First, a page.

Do you go regularly, or do you only go if you start experiencing issues?

It’s important to visit your optometrist’s office regularly.  Eye exams can catch all kinds of health problems early, with a better chance of more effective treatment.  They also can help catch diseases like high cholesterol, high blood pressure, diabetes, even cancer.  One in five Americans say that an eye doctor has detected a non-eye related health issue for them.

At what age should you start going to see the optometrist?

Examinations can begin under the age of three for more common issues, such as lazy or crossed eyes.  After the age of 3, a more in-depth eye exam can be performed.  School-aged children and teenagers should have their eyes checked every one to two years or base their frequency on the doctor’s recommendation.

A relatively healthy adult with no obvious eye issues only needs their eyes to be checked every 5 to 10 years.  If you wear glasses or corrective contact lenses, have a disease that puts your eyesight at risk, take any medications that cause side effects to the eyes, or have a family history of eye disease, you should be having them checked more often than normal.

What kind of eye doctor should you see?

Different kinds of eye specialists include:
Optician – fills prescriptions for eyeglasses and contact lenses
Optometrist – provides services for full eye exams, prescribe lenses, and diagnosing diseases. 
Ophthalmologist – provides services that optometrists do, but also can perform eye surgery and diagnose more complex eye diseases.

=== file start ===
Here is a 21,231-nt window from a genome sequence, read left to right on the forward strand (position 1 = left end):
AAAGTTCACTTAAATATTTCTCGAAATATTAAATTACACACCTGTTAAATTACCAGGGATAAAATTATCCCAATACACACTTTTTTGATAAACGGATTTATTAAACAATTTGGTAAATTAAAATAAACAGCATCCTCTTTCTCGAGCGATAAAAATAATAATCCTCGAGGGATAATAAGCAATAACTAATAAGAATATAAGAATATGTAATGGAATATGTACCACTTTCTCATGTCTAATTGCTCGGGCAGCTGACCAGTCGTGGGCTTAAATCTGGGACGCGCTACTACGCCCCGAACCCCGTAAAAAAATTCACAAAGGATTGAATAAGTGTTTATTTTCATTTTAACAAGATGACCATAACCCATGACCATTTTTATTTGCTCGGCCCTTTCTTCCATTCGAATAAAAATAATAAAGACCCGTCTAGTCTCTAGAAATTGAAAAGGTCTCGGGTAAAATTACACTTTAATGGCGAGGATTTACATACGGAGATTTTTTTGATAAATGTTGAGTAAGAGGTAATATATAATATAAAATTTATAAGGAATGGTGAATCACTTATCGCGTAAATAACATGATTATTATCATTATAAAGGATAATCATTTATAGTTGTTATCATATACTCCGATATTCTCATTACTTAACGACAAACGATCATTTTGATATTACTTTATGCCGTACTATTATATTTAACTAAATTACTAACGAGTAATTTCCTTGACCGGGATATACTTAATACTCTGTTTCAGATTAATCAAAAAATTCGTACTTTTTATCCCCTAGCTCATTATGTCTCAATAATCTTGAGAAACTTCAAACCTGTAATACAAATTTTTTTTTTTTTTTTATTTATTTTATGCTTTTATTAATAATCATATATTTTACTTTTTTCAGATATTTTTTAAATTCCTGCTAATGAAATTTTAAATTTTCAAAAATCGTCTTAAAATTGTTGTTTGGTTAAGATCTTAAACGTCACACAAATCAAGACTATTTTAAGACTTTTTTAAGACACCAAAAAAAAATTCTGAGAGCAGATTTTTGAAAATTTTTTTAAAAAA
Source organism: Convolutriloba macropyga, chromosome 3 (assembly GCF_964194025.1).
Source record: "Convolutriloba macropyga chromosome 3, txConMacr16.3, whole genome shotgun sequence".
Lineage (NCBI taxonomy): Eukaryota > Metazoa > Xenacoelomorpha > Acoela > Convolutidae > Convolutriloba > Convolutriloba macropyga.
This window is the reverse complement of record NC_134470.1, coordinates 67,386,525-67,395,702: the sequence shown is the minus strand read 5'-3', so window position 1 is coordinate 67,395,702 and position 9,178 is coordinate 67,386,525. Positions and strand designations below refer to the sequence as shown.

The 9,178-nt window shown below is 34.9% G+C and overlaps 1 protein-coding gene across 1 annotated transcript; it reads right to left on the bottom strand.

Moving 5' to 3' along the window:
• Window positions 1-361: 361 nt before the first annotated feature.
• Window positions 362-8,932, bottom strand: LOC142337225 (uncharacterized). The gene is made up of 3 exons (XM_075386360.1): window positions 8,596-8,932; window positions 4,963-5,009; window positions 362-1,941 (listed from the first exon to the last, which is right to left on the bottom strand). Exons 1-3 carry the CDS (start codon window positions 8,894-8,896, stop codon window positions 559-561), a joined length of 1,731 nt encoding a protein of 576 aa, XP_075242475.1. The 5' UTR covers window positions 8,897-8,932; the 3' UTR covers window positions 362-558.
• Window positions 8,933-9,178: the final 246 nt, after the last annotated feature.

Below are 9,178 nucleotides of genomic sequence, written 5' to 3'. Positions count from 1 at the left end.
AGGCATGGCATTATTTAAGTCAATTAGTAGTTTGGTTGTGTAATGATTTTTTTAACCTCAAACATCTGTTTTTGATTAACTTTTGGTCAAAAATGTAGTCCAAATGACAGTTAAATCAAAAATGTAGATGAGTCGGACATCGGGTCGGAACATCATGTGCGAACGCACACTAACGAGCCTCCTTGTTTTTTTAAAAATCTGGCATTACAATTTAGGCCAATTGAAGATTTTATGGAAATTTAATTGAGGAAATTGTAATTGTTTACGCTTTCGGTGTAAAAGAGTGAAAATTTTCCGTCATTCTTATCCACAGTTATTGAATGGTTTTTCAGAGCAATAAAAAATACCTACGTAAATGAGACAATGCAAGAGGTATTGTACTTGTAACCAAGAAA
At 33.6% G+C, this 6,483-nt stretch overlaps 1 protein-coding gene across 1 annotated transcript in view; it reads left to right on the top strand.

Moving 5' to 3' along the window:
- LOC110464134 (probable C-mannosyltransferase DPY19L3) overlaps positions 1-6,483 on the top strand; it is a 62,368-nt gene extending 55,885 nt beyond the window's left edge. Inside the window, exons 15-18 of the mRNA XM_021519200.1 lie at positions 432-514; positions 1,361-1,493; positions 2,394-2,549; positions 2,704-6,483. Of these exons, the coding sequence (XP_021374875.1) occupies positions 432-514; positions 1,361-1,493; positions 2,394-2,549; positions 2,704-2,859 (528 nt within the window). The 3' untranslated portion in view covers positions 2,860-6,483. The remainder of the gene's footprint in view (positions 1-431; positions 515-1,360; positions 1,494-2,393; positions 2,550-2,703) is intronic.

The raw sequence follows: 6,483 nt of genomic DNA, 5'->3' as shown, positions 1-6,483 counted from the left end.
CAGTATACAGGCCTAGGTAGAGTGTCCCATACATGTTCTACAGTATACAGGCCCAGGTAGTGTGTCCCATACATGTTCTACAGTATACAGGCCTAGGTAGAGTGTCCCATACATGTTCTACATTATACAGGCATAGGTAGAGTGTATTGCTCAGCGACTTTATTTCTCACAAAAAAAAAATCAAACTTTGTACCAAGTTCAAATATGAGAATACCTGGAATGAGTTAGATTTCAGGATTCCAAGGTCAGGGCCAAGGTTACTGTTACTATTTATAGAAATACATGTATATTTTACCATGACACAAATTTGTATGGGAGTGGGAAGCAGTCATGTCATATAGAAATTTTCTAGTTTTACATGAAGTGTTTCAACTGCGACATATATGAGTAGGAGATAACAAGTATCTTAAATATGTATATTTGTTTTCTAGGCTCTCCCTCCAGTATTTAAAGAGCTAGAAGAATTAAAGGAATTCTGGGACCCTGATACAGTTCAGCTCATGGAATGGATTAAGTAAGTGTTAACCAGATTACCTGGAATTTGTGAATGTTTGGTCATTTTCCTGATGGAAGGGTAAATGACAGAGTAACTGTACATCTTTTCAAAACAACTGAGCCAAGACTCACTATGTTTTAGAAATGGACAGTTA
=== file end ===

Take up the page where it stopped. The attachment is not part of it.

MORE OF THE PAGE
Come prepared

If you already wear eyeglasses or contacts, be sure to bring them with you to your exam.
Bring sunglasses if you suspect your eyes will be dilated, and have someone drive you to and from your exam. Be prepared to answer questions about your eye history – any problems you are having presently or any past issues.

Types of exams

Your doctor will give you one or more different types of exams.  The first one is the eye muscle test – your doctor will watch your eye movement as they move an object around in front of you. They look for any weakness or lagging in the eyes.
The visual acuity test will determine the clarity of your vision.  You will be instructed to read a chart in front of you so the doctor can see how easy it is for you to read small text.
The refraction assessment tests for any refractive errors.  This is when the light does not focus on the back of your eye, you have refractive error. 
There are more tests that assess for more complex issues, such as the confrontation exam, manual testing or automated perimetry. 
Do you have difficulty distinguishing colors?  You may be colorblind.  Doctors can also identify this issue using images made of multicolored dots.  If you  can read the letters or numbers in this image, your color detection is likely to not be deficient.

Don’t wait!

There are many different types of eye diseases, but there are also many different kinds of tests to identify these diseases.  Early detection is the key.